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EPA Open to Revising Economic Analysis Of Proposed Jurisdiction Rule, Adviser Says

EPA Open to Revising Economic Analysis Of Proposed Jurisdiction Rule, Adviser Says

By Amena H. Saiyid, Bloomberg Government

The Environmental Protection Agency remains open to revising the cost-benefit analysis of the proposed rule that would clarify the extent of Clean Water Act jurisdiction over the nation's waters, an agency adviser said May 22.

“Like all aspects of the rule, the costs and benefits analysis is subject to comment, and it is also subject to revision,” Ken Kopocis, senior adviser to the EPA Office of Water, said at an Environmental Law Institute seminar on the proposed waters of the U.S. rule.

The economic analysis of the waters of the U.S. rule, proposed jointly by the U.S. Army Corps of Engineers and the EPA, has come under intense criticism from more than 200 House Republican lawmakers and the Waters Advocacy Coalition—a national coalition representing the construction, manufacturing, housing, real estate, mining, agricultural sector and energy sector.

The coalition hired its own economist who said the agencies' analysis was based on outdated studies, incomplete data and flawed methodology (86 DER A-36, 5/5/14).

Kopocis said that the EPA and the corps—as they always do with proposed rulemaking—would be “revisiting the cost and benefits analysis as part of the development of the final rule.”

No Direct Costs Seen

As part of the joint proposed rule, the agencies found that the rule would impose no direct costs on the regulated community. Rather, the joint economic analysis of the proposed rule calculated indirect benefits and costs that would accrue as a result of clarifying the confusion surrounding which waters are federally protected.

The analysis showed the benefits of implementing the proposed rule would range from $300.7 million to $397.6 million annually, while the indirect costs would be between $133.7 million and $200 million.

The greatest costs would be incurred by developers, mining companies, landowners and other permit applicants. They could be required to mitigate losses of wetlands and streams and to obtain Section 404 dredge-and-fill permits and Section 402 National Pollutant Discharge Elimination System stormwater runoff permits under the proposed rule.

EPA Won't Comment on Final Rule

However, the EPA's senior adviser stopped short of commenting on the shape of the final rule, saying “that would be disingenuous to the entire notice and comment period.”

Moreover, Kopocis maintained that the joint rule, which was proposed April 21, represented the agencies' best thinking at that moment in time. “It would be short sighted and mistaken if people accepted that we already have made up our minds that the final rule will be what the proposed rule is,” he said (77 DER A-13, 4/22/14).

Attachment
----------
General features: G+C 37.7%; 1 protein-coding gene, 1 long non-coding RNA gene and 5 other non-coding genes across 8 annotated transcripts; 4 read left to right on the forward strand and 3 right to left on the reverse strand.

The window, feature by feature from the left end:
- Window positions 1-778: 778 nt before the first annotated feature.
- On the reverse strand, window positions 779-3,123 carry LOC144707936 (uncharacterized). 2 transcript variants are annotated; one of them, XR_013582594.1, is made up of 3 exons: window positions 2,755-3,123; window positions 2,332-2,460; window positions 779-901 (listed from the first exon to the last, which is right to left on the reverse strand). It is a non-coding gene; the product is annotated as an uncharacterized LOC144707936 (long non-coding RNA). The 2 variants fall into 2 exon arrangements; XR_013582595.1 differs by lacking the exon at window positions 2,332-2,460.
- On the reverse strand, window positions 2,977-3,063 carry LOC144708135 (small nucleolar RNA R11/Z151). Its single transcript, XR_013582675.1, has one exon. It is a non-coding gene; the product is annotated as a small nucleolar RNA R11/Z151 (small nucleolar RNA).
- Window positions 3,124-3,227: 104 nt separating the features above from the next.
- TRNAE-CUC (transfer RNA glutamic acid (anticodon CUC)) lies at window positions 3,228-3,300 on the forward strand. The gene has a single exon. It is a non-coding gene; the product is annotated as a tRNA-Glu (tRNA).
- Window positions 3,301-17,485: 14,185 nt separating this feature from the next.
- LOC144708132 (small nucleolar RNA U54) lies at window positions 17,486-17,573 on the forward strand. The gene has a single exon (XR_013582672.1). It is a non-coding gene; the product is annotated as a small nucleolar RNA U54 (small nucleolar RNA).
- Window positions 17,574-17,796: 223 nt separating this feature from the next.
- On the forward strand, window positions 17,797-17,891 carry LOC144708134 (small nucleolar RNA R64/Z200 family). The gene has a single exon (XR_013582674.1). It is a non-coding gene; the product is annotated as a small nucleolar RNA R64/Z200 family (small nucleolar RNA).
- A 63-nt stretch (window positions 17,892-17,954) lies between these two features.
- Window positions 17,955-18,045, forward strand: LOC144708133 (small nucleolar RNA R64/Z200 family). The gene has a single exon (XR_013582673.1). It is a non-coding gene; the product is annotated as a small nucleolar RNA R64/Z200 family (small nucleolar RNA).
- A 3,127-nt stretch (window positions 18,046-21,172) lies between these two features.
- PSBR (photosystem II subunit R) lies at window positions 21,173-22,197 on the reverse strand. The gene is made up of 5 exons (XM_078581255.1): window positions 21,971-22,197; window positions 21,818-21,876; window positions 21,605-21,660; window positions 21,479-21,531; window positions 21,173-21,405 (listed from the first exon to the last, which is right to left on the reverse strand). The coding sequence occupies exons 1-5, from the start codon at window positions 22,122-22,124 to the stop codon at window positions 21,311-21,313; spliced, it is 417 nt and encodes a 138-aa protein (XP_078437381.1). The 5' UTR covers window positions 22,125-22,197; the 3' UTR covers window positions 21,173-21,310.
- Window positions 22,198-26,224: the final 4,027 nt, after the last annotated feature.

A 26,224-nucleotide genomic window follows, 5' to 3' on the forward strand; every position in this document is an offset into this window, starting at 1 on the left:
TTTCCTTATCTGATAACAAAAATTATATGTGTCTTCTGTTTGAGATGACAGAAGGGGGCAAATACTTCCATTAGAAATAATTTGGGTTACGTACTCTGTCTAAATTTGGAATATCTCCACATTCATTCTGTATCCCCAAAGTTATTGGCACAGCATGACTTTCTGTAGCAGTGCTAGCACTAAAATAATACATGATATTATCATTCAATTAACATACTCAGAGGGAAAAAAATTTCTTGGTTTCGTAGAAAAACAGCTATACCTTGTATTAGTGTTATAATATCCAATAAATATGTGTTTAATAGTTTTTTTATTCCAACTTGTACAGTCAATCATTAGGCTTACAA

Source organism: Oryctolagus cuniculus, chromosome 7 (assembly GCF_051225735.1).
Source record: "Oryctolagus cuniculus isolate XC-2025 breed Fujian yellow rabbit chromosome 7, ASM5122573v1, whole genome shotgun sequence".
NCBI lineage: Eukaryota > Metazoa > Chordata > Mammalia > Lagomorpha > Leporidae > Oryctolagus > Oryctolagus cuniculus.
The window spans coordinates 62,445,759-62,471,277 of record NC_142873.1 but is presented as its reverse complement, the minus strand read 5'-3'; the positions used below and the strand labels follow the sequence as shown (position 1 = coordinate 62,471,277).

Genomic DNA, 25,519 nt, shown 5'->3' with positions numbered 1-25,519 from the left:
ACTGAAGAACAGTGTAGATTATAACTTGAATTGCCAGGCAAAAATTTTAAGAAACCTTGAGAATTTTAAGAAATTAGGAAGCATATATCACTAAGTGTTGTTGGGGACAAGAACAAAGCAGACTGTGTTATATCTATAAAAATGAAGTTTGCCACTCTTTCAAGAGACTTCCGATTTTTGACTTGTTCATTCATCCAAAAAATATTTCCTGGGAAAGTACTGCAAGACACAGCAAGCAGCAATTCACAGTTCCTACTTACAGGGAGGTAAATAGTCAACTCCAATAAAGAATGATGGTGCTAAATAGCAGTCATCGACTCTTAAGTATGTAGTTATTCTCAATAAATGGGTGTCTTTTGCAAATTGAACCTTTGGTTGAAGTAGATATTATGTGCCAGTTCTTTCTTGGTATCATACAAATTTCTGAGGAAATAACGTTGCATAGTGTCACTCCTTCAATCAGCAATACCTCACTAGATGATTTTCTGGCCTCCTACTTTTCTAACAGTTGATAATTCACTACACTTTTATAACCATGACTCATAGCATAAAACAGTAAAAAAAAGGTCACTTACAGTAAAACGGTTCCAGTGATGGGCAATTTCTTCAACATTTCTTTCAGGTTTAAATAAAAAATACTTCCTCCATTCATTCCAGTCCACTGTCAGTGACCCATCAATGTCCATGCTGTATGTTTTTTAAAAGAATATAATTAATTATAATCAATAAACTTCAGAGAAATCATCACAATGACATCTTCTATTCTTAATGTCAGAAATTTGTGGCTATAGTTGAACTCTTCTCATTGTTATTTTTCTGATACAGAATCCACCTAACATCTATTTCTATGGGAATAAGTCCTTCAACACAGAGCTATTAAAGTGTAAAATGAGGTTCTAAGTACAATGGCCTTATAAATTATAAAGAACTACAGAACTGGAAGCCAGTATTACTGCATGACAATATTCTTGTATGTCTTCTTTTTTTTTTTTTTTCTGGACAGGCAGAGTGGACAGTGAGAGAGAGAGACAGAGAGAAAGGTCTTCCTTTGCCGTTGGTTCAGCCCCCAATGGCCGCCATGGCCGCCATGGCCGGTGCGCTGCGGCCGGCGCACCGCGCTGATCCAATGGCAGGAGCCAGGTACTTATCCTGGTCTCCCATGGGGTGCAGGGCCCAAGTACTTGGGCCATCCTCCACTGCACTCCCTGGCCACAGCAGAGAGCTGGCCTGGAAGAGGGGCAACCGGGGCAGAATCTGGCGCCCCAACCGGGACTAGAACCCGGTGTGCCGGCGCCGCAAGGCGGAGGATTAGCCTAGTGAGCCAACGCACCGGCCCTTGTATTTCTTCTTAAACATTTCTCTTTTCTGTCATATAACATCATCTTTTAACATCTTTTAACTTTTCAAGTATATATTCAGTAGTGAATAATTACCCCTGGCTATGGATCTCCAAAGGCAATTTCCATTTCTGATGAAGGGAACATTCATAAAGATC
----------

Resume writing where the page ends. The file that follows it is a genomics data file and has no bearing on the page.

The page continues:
Deidre Duncan, a Hunton & Williams attorney who represents the Waters Advocacy Coalition, told the seminar the proposed rule, contrary to the administration's claims, creates more confusion and does broaden the reach of the Clean Water Act jurisdiction over the nation's waters.

Definition of Tributaries

Duncan said the new definition of tributaries was bringing in more waters and categories of waters that weren't previously covered. Moreover, she said, the proposed waters of the U.S. definition would apply to all Clean Water Act programs, including pollution discharges and prevention of oil spills.

During the question-and-answer session, Larry Liebesman, an attorney with the Washington, D.C.-based office of Holland & Knight LLP, asked Kopocis to clarify how the agencies planned to distinguish between groundwater and subsurface shallow water.

Liebesman noted that Kopocis said groundwater is clearly exempted from Clean Water Act regulation. At the same time, Liebesman said the proposed rule also allows subsurface shallow water connection to establish jurisdiction between waters and wetlands that are “adjacent” or “neighbor” to traditionally navigable waters.

Kopocis responded that the proposed rule made it clear that the subsurface shallow water flows don't fall under Clean Water Act jurisdiction by virtue of establishing jurisdiction between two disparate bodies of waters and wetlands.

House Committee to Hold Hearing

Meanwhile, the House Small Business Committee plans to hold a May 29 hearing on the proposed rulemaking, saying the committee's analysis has revealed the proposed rule could be “extremely harmful” to businesses, committee spokesman Darrell Jordan told Bloomberg BNA.

According to Jordan, Committee Chairman Sam Graves (R-Mo.) decided to hold a hearing after he announced in early May that he was adding the rule, which would clarify the scope of Clean Water Act jurisdiction over the nation's waters and wetlands, to the list of rules the small business committee has deemed burdensome (79 DER A-25, 4/24/14).

Witnesses representing the National Cattlemen's Beef Association, National Stone and Gravel Association and National Home Builders Association are expected to testify on whether the proposed rule will “drown small businesses.” Also expected to testify is William Buzbee, director of the Emory Environmental and Natural Resources Law Program at Atlanta-based Emory University Law School.

Reach of Rule

The jointly proposed rule would bring under federal jurisdiction all tributaries of streams, lakes, ponds and impoundments, as well as wetlands that affect the chemical, physical and biological integrity of larger, navigable downstream waters. The agencies plan to accept comment on the rule until July 21 (79 Fed. Reg. 2,218; (77 DER A-13, 4/22/14).